(…) In total, Americans purchased 1.54 million cars and light trucks last month in the U.S., according to data provider Autodata Corp., 6% fewer than a year earlier. The drop largely is due to two fewer selling days last month; sales were up modestly when adjusted for seasonal factors. (…)
May’s seasonally-adjusted annual sales rate, or SAAR, was 17.45 million vehicles, a healthy number by historic standards, but well behind the pace set in May 2015 and short of the 18 million-plus level set late last year. (…)
For now, substantial gains from fleet buyers who purchase outside the dealer network is propping up industry sales and keeping volumes near the record pace set in 2015. Fleet sales last month increased 13% compared with May 2015. (…)
But other key measures fell last month compared with a year ago, including annualized sales pace and consumer purchases at dealers. That shift is fueling worries that demand in the world’s most profitable vehicle market has peaked.
The nation’s largest auto maker, General Motors Co., which recently has focused more on retail buyers, posted a sharper decline than rivals. Toyota Motor Corp. also reported a sales drop, eroding U.S. market shares for two of the biggest auto makers in the world in 2016.
Overall, sales to individual consumers fell 10.6% in May, according to GM. Such sales are considered the best indicator of market demand. (…)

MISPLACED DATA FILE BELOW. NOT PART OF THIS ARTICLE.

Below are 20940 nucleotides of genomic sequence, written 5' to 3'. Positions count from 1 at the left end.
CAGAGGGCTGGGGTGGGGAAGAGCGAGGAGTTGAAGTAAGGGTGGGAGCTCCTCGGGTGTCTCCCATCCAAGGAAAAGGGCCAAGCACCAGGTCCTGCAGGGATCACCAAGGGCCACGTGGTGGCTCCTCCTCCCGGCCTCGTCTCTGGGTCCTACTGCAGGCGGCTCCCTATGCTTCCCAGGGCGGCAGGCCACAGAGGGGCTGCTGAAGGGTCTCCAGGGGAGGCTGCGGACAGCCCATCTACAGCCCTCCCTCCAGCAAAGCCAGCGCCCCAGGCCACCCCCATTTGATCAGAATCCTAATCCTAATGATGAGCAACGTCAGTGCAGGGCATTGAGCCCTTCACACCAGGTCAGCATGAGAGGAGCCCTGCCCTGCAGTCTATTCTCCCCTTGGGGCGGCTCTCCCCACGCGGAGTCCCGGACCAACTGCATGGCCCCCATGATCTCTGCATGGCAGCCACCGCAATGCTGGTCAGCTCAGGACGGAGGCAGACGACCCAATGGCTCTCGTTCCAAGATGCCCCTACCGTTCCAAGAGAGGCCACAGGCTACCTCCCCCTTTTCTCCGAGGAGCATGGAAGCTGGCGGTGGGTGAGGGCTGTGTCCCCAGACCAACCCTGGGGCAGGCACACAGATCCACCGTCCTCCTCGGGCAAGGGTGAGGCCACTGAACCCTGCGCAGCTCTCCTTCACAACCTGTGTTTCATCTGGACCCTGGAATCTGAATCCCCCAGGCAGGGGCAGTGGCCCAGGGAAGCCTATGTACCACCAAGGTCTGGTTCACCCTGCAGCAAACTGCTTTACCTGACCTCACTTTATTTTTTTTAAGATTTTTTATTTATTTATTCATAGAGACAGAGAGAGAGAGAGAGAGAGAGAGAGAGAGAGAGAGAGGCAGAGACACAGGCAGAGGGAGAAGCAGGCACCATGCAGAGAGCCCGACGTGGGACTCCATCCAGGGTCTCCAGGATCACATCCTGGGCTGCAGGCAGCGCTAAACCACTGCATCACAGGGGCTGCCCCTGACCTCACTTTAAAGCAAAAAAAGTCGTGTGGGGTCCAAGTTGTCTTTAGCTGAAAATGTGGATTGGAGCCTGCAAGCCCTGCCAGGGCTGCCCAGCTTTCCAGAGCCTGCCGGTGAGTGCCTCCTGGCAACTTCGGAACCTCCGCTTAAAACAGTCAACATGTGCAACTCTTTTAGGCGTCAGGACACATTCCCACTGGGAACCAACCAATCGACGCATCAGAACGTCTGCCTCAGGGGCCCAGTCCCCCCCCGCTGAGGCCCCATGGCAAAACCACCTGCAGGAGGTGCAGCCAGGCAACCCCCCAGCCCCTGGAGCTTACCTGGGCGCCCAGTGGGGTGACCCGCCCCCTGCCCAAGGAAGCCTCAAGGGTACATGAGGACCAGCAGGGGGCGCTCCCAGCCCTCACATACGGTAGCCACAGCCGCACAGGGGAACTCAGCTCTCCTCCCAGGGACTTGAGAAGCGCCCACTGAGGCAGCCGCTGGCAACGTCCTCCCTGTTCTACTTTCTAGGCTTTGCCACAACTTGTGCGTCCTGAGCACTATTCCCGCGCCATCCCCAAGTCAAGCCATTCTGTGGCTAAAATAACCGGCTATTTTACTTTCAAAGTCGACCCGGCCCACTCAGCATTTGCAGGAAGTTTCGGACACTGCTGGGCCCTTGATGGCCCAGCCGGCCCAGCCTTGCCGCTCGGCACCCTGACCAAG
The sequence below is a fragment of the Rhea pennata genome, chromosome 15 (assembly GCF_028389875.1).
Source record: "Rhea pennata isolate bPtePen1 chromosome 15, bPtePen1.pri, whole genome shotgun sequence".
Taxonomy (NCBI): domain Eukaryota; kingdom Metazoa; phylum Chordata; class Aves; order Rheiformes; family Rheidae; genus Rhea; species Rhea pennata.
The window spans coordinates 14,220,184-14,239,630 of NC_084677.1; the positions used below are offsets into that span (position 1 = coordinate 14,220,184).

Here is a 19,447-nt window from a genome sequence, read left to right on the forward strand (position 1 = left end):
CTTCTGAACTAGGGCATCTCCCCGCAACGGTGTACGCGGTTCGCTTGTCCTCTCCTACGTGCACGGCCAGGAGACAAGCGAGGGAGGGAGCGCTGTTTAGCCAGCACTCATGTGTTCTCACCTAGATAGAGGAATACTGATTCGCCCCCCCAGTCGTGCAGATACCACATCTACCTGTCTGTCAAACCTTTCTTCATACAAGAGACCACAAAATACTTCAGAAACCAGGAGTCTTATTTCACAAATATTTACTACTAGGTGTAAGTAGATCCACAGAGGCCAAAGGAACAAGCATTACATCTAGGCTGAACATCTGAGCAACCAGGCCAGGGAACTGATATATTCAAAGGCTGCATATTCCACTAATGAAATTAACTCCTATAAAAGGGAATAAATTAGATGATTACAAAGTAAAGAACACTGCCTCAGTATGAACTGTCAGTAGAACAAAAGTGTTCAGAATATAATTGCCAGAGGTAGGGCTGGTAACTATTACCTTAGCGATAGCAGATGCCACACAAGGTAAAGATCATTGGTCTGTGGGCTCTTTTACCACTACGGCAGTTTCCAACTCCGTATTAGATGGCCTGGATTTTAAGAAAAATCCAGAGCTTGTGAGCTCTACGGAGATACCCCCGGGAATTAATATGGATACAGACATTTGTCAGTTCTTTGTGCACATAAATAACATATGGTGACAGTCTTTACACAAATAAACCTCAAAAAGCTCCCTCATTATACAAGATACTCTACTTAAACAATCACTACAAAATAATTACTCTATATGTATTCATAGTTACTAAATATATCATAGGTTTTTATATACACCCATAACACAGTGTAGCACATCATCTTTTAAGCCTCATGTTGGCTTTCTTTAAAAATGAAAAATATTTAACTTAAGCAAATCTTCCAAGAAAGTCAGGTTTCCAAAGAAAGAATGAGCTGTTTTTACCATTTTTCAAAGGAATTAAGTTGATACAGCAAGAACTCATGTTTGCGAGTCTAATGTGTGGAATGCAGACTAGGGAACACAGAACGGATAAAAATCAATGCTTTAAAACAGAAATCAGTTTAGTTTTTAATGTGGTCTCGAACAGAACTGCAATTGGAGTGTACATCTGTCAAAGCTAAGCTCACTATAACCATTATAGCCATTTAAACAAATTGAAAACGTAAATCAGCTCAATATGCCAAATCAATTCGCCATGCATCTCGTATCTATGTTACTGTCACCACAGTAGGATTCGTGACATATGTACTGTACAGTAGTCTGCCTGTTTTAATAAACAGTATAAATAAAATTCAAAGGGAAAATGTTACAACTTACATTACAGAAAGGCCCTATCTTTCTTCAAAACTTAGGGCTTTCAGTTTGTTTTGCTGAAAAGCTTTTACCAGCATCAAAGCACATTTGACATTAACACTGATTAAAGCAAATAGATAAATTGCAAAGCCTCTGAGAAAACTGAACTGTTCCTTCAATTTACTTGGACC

Another red flag: Sales incentives crept up 11% last month compared with the prior May, exceeding $3,000 per vehicle on average, Autodata reports. (…)
CalculatedRisk has the auto charts strongly suggesting that that we have seen the cyclical peak.
Auto inventories were already high at the end of April:
There is also this new problem for U.S. manufacturers:
Imports share of the light vehicle market rose to 21.4%, the highest level since December 2013. Imports share of the passenger car market of 27.4% compared to 27.1% during all of last year. Imports share of the light truck market jumped to 17.2%, the highest level since March 2010. (Haver Analytics)
High inventories and rising imports share mean tougher days for the U.S. manufacturing industry, already hurting from oil and the dollar:
Speaking of manufacturing, yesterday’s PMIs from across the world were pretty dismal as order books were weak across the globe. China, in particular, seems nowhere near –re-accelerating:
Order books were hit by an increased rate of decline in new export orders during May. Producers of investment goods such as plant and machinery reported the steepest decline in export sales, as well as reduced total new orders, pointing to weak domestic and global investment demand. In contrast, manufacturers of consumer goods reported improvements in new orders and exports.
The past year has seen the largest culling of factory jobs seen over the survey’s 11 year history, exceeding that seen during the height of the global financial crisis as firms cut capacity to bring production in line with demand. So far this year, the highest incidence of job cutting has been seen in the energy & extraction, transport and chemicals & plastics sectors. The food & drink sector has seen the lowest rate of job cutting. (Markit)